Growing up has always been tough, but for girls today, it’s getting even harder, says author and counselor Laura Choate.
The pressure to be sexy, smart and popular is hurting modern girls, says the LSU professor in her new book, “Swimming Upstream: Parenting Girls for Resilience in a Toxic Culture.”
“There really are a lot of different pressures today that didn’t exist when I was a kid or even just a few years ago, and we need to pay attention to this,” she says.
Social media platforms like Facebook, Twitter and the photo-sharing application Instagram have only increased the stresses young women feel about fitting an unrealistic ideal, Choate says.
Early on, girls receive messages that in order to be successful in life, they need to be “as hot and sexy as possible,” Choate says, noting that even toys and Halloween costumes aimed at 4- and 5-year-old girls promote this look.
“Before, it was to be thin and beautiful,” she says. “Now it’s hot and sexy and thin and beautiful. This is taught to them at a very young age. Even in preschool, they’re hearing this message.”
Some girls equate their self-worth with the amount of attention they receive — whether it’s negative or positive. Posting risqué photos on Facebook or Instagram and projecting an image of an attractive, worldly young woman can seem important to someone who spends up to nine hours a day interacting with some form of media.
“I don’t see that changing,” Choate says. “I see that getting worse. So many girls get negative attention, but they say that even negative attention is better than no attention.”
Aside from superficial pressures, girls also face more demands to be accomplished in school, sports and extracurricular activities.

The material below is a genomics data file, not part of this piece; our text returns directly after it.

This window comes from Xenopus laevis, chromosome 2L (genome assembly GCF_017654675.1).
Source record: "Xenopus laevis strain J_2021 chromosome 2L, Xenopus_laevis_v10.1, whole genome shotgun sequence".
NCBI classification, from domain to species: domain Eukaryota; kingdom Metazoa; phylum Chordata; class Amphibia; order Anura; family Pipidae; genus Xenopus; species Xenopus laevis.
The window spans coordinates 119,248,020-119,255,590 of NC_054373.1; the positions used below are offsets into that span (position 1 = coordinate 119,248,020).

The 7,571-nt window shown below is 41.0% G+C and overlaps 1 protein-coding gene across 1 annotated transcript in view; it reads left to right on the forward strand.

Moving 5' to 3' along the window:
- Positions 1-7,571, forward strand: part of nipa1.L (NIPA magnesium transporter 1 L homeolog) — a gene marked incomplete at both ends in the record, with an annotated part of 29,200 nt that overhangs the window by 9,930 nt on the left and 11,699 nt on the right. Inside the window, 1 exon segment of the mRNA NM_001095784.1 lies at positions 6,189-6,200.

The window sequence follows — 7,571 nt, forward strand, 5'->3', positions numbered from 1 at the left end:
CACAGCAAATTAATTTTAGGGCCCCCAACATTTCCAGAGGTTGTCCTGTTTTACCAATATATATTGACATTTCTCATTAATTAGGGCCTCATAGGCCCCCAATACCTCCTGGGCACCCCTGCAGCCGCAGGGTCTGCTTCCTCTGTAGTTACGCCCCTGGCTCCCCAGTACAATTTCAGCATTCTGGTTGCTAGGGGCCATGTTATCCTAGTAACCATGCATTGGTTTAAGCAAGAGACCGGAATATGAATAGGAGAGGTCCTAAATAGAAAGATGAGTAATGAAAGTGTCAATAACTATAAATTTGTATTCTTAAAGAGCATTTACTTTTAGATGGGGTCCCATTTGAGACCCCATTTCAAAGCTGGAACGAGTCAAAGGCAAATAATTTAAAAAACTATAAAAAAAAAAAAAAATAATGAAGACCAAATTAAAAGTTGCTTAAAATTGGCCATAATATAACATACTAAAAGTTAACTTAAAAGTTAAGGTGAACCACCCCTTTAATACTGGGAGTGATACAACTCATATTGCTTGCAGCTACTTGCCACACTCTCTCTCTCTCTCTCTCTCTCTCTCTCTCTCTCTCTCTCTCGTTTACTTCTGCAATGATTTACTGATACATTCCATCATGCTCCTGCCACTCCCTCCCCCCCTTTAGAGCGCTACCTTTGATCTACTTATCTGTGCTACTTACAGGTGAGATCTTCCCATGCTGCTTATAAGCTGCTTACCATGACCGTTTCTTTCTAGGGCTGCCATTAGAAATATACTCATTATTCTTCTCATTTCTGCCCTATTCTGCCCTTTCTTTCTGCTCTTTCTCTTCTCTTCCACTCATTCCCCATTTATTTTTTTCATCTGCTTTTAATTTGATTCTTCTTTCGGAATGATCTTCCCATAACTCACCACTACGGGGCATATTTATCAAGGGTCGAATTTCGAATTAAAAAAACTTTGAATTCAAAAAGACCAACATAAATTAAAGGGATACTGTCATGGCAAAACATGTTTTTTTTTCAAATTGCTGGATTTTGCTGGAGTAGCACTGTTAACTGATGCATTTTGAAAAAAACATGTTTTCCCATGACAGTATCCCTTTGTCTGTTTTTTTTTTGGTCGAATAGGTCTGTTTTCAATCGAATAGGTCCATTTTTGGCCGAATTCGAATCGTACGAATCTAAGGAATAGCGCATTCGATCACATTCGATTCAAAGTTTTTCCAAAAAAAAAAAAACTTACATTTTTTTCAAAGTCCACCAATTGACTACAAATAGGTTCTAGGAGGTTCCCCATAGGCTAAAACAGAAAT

“They have to be perfect in every area, make great grades and be good at sports, be great in all activities as well as be popular and look perfect,” Choate says.
As a counselor to college-aged women and a parent to a daughter, Choate sees the effects of these demands society makes. She connects these cultural pressures with the rise in young women’s mental health issues.
Before the age of 12, boys and girls suffer depression at similar rates, she says, but girls’ depression rates surge after that. At 12, about 5 percent of girls deal with bouts of depression. By age 15, 15 percent of them do, and the numbers rise to 20 percent at age 18.
“We are also seeing spikes in anxiety disorders, eating disorders, substance abuse and self injury,” Choate says. “The other thing I write about a lot is dating violence and sexual trauma that can occur as girls start dating. Girls are much more likely to be involved in romantic relationships where there is some kind of physical violence or emotional abuse.”
Parents can work to combat the cultural pressures by helping their daughters become what Choate calls “resilient girls.” Her book, published by Oxford University Press, details strategies parents can use, and her blog at Psychology Today’s website focuses on the topic.
“A resilient girl is a girl who is authentic, that she knows who she is and she’s confident in what she likes and what she values,” Choate says. “She’s not just trying to please other people and what they expect of her.”
This type of young woman is strong and confident, but not self-centered, she adds.
“She also is concerned about and cares about other people, shows empathy for others, cares about others and has close relationships with other people,” she says. “I don’t think we need to be raising people to be selfish.”
While parents cannot completely shield their children from the negative aspects of our world, Choate says they need to monitor the messages their kids receive.
“Parents can choose to actively be counter-cultural if they need to be to make decisions that are going against what everybody else is doing in order to make good decisions for their families and their daughters,” Choate says.